02 Aug | What’s “Ferragosto” in Italy?
August 15th (and its entire week) is a bank holiday in Italy. If you are visiting major cities like Rome, Milan, Florence, etc, you may wonder why every shop, public and private office are closed: “chiuso per ferie”.
Ferragosto is a catholic festivity. It celebrates the assumption of the virgin Mary into Heaven. It was originally a Latin holiday, which derived from the “Latin Feriae Augusti” (the festivals of the Emperor Augustus), probably in celebration of a battle or war victory followed by the well-deserved rest afterwards.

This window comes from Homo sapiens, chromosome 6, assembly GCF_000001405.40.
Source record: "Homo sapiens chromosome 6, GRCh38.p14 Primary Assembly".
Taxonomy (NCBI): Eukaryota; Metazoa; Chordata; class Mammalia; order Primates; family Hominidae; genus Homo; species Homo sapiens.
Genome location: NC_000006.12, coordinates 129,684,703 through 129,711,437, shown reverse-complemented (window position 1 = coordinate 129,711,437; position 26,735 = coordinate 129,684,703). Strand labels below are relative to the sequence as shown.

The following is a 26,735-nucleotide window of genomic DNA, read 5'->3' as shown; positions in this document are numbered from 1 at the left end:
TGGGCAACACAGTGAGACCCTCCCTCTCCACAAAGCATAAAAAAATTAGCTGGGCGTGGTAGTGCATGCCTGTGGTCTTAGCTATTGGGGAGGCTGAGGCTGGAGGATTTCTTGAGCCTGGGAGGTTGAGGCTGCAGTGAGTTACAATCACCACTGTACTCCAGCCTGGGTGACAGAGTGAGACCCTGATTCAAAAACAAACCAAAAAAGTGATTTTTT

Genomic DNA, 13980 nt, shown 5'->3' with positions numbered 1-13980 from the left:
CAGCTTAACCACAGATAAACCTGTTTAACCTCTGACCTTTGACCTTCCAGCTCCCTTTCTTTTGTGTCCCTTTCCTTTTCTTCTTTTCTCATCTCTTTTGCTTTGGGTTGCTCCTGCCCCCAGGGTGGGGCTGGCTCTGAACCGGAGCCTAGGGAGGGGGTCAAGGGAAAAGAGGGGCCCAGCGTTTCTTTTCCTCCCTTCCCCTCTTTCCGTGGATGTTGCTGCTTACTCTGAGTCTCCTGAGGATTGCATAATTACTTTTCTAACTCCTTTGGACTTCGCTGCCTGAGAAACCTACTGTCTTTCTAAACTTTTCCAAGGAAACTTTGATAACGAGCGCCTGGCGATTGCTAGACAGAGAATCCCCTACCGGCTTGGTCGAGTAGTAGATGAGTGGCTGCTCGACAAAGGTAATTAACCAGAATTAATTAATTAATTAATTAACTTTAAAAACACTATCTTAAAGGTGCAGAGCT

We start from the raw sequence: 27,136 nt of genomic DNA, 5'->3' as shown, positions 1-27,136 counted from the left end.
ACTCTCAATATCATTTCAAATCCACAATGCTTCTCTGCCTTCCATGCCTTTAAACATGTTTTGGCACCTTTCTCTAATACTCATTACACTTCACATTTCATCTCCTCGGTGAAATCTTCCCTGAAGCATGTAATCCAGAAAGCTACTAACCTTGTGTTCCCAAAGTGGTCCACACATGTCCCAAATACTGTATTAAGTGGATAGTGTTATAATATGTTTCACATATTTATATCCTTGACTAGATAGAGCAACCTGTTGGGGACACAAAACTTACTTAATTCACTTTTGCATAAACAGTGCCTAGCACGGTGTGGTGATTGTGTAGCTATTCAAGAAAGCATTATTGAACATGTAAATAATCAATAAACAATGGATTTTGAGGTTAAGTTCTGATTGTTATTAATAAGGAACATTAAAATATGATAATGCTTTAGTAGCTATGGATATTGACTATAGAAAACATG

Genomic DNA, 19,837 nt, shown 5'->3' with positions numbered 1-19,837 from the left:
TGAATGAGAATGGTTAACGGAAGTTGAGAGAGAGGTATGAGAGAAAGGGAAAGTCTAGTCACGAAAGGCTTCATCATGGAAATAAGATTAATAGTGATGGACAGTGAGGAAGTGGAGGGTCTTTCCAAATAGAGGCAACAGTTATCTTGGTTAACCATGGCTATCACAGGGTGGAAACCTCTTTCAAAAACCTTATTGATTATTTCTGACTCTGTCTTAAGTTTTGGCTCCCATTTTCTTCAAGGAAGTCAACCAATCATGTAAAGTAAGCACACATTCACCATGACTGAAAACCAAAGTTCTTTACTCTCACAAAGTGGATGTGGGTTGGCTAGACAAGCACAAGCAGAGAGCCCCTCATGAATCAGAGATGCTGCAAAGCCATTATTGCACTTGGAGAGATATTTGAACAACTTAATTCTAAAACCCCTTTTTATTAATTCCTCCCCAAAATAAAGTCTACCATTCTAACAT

During Fascism, the regime organized especially discounted trips from the 13th-15th August, in order to poor people a chance to visit the country.
Nowadays “ferragosto” is a mix between catholic and “pagan” activities. In some villages you can join their religious processions, but on this day, most Italians are just laying on the beach or travelling around, enjoying the summer.
If you prefer to remain in town, you can visit some museums (even on Mondays, which is usually the Italian day off for museums), get around freely without traffic jams, go to the local swimming pools, sunbathe in a park, have an ice cream and …. enjoy the silence of the city! You will love it.